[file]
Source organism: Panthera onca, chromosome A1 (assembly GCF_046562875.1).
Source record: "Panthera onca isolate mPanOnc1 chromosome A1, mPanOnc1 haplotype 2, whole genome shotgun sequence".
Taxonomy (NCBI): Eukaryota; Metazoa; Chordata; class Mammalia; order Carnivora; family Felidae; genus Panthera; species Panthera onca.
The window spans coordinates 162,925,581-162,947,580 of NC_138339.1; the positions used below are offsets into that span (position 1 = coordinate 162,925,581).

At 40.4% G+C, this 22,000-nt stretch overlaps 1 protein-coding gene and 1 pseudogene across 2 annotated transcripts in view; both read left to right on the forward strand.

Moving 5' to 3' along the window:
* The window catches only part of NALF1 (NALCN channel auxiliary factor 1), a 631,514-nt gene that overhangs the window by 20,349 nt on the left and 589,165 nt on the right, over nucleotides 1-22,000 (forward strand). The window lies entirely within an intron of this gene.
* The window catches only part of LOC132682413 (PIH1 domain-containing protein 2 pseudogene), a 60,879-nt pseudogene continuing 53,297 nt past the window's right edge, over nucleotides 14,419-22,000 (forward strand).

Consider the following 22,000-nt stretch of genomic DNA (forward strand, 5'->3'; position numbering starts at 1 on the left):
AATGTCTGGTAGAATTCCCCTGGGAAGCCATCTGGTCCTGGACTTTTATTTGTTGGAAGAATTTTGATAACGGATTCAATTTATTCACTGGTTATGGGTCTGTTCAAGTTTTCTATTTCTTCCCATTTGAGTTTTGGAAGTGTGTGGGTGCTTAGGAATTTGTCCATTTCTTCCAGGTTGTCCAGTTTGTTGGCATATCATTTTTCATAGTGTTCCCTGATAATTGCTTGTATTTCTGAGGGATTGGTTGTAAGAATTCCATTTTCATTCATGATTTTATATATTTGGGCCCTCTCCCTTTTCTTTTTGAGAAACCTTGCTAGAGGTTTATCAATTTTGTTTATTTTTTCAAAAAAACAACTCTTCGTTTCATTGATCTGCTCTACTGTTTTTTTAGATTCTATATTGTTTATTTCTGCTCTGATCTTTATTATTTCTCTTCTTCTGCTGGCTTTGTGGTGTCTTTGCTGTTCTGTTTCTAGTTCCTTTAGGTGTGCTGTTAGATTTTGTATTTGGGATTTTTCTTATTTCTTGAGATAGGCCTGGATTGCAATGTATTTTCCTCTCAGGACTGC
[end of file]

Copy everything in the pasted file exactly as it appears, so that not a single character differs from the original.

Source organism: Panthera onca, chromosome A1 (assembly GCF_046562875.1).
Source record: "Panthera onca isolate mPanOnc1 chromosome A1, mPanOnc1 haplotype 2, whole genome shotgun sequence".
Taxonomy (NCBI): Eukaryota; Metazoa; Chordata; class Mammalia; order Carnivora; family Felidae; genus Panthera; species Panthera onca.
The window spans coordinates 162,925,581-162,947,580 of NC_138339.1; the positions used below are offsets into that span (position 1 = coordinate 162,925,581).

At 40.4% G+C, this 22,000-nt stretch overlaps 1 protein-coding gene and 1 pseudogene across 2 annotated transcripts in view; both read left to right on the forward strand.

Moving 5' to 3' along the window:
* The window catches only part of NALF1 (NALCN channel auxiliary factor 1), a 631,514-nt gene that overhangs the window by 20,349 nt on the left and 589,165 nt on the right, over nucleotides 1-22,000 (forward strand). The window lies entirely within an intron of this gene.
* The window catches only part of LOC132682413 (PIH1 domain-containing protein 2 pseudogene), a 60,879-nt pseudogene continuing 53,297 nt past the window's right edge, over nucleotides 14,419-22,000 (forward strand).

Consider the following 22,000-nt stretch of genomic DNA (forward strand, 5'->3'; position numbering starts at 1 on the left):
AATGTCTGGTAGAATTCCCCTGGGAAGCCATCTGGTCCTGGACTTTTATTTGTTGGAAGAATTTTGATAACGGATTCAATTTATTCACTGGTTATGGGTCTGTTCAAGTTTTCTATTTCTTCCCATTTGAGTTTTGGAAGTGTGTGGGTGCTTAGGAATTTGTCCATTTCTTCCAGGTTGTCCAGTTTGTTGGCATATCATTTTTCATAGTGTTCCCTGATAATTGCTTGTATTTCTGAGGGATTGGTTGTAAGAATTCCATTTTCATTCATGATTTTATATATTTGGGCCCTCTCCCTTTTCTTTTTGAGAAACCTTGCTAGAGGTTTATCAATTTTGTTTATTTTTTCAAAAAAACAACTCTTCGTTTCATTGATCTGCTCTACTGTTTTTTTAGATTCTATATTGTTTATTTCTGCTCTGATCTTTATTATTTCTCTTCTTCTGCTGGCTTTGTGGTGTCTTTGCTGTTCTGTTTCTAGTTCCTTTAGGTGTGCTGTTAGATTTTGTATTTGGGATTTTTCTTATTTCTTGAGATAGGCCTGGATTGCAATGTATTTTCCTCTCAGGACTGC